Monday, July 11, 2011
Getting into Character
When Fiona Harper recommended Getting Into Character -- Seven Secrets Novelists Can Learn from Actors by Brandilyn Collins at her RWA workshop, I knew I had to read that particular craft book. It was even better that it was available on kindle! (As a side note, I was annoyed Micheal Hauge's Writing Screenplays that Sell is NOT available on the UK kindle. I did get the book but would have preferred the kindle version...my bookself space is very limited) As Fiona likes the same sort of craft books, I tend to trust her judgement.
Ever since Natasha Oakley explained that she had no difficulty in developing characters because of her acting background and Susan Elizabeth Philips also mentioned how acting helped her develop her characters, I have been after finding a book which explains the connection. I don't come from an acting background and felt this part of my craft knowledge was severely lacking.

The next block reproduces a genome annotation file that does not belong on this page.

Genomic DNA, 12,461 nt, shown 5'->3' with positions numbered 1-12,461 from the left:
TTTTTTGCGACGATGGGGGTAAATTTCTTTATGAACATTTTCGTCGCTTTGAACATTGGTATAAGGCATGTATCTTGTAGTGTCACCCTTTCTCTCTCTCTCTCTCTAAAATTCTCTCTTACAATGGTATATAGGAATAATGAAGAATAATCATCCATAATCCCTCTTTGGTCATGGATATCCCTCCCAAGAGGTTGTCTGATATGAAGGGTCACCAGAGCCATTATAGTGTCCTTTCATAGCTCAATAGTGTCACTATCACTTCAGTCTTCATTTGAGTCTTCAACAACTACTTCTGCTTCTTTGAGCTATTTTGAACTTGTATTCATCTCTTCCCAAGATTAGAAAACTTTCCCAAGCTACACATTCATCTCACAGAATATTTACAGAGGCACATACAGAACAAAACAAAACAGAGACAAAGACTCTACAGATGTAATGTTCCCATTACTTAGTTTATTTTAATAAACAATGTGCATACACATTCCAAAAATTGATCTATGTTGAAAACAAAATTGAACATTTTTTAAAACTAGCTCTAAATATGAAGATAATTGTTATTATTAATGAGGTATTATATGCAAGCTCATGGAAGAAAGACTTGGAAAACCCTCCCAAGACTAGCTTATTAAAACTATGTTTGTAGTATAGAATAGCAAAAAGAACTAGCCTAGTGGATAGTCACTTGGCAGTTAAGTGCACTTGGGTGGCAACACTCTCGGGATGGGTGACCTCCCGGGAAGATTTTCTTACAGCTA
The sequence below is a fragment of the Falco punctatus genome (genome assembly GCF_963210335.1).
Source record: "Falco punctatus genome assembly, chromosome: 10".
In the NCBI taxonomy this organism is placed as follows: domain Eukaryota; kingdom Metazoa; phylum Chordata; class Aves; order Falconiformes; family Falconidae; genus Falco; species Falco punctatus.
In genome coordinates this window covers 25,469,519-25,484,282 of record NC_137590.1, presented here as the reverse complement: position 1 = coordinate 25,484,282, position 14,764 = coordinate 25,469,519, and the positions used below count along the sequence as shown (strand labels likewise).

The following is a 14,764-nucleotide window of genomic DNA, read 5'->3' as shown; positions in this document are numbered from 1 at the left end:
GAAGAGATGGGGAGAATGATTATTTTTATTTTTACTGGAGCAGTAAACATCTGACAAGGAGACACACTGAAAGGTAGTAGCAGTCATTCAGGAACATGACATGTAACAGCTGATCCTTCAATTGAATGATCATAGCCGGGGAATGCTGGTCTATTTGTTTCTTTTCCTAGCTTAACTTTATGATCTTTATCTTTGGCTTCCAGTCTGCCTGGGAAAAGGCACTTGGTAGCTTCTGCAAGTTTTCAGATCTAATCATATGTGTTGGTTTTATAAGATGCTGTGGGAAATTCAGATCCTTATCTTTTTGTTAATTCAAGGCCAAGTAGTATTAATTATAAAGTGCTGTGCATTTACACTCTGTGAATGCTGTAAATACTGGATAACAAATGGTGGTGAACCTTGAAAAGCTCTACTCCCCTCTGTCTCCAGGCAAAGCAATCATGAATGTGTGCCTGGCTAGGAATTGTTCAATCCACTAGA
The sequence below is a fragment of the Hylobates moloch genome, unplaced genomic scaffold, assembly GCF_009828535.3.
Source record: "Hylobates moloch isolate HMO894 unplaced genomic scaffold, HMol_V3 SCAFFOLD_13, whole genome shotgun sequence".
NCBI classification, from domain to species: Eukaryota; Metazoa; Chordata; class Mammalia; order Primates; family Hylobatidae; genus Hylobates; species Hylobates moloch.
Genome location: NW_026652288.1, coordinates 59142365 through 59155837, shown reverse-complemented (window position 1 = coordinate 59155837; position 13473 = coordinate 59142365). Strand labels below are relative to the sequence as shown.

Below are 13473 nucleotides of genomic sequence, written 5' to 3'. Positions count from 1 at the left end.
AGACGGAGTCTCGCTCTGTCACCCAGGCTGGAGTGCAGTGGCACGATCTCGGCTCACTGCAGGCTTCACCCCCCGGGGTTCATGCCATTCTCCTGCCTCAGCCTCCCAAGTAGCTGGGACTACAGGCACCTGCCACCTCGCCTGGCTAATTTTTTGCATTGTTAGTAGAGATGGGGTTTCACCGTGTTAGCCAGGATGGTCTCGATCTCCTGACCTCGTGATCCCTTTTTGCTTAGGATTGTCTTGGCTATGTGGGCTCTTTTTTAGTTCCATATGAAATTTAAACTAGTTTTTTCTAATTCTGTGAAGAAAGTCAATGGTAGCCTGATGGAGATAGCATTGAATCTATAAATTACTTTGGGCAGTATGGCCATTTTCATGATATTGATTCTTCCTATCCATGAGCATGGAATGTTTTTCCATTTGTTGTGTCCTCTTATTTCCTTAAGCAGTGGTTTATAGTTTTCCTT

This led me in the first instance to Orson Scott Card's brilliant Characters and Viewpoints but that book didn't really go into the nitty-gritty of how actors operate. Getting Into Character does and it also explains the reasoning and the adaptations novelists can make.
Collins used Stavinsky's Method Acting as a launchpad for delving into character. She details the 7 secrets -- peronsalizing, action objectives, subtexting, colouring passions, inner rhythm, restraint and control and finally emotional memory (how a novelist can use emotional memories of seemingly mundane things to understand the highly charged emotions of their characters).
For example, we have all been intent on murder at times -- mosquitoes and flies generally being the target. It is a matter of harvesting those emotions to give resonance to the character. She also gets you thinking about how to portray a wide variety of emotions on the page. Anger can take many forms from mid irritation to cold blooded revenge to explosion. And how that anger is portrayed will depend a lot on the character and her back story, values, and the way she sees herself.
So now I know and the book does make me think. It is useful and is one way to approach character building, although not the only way.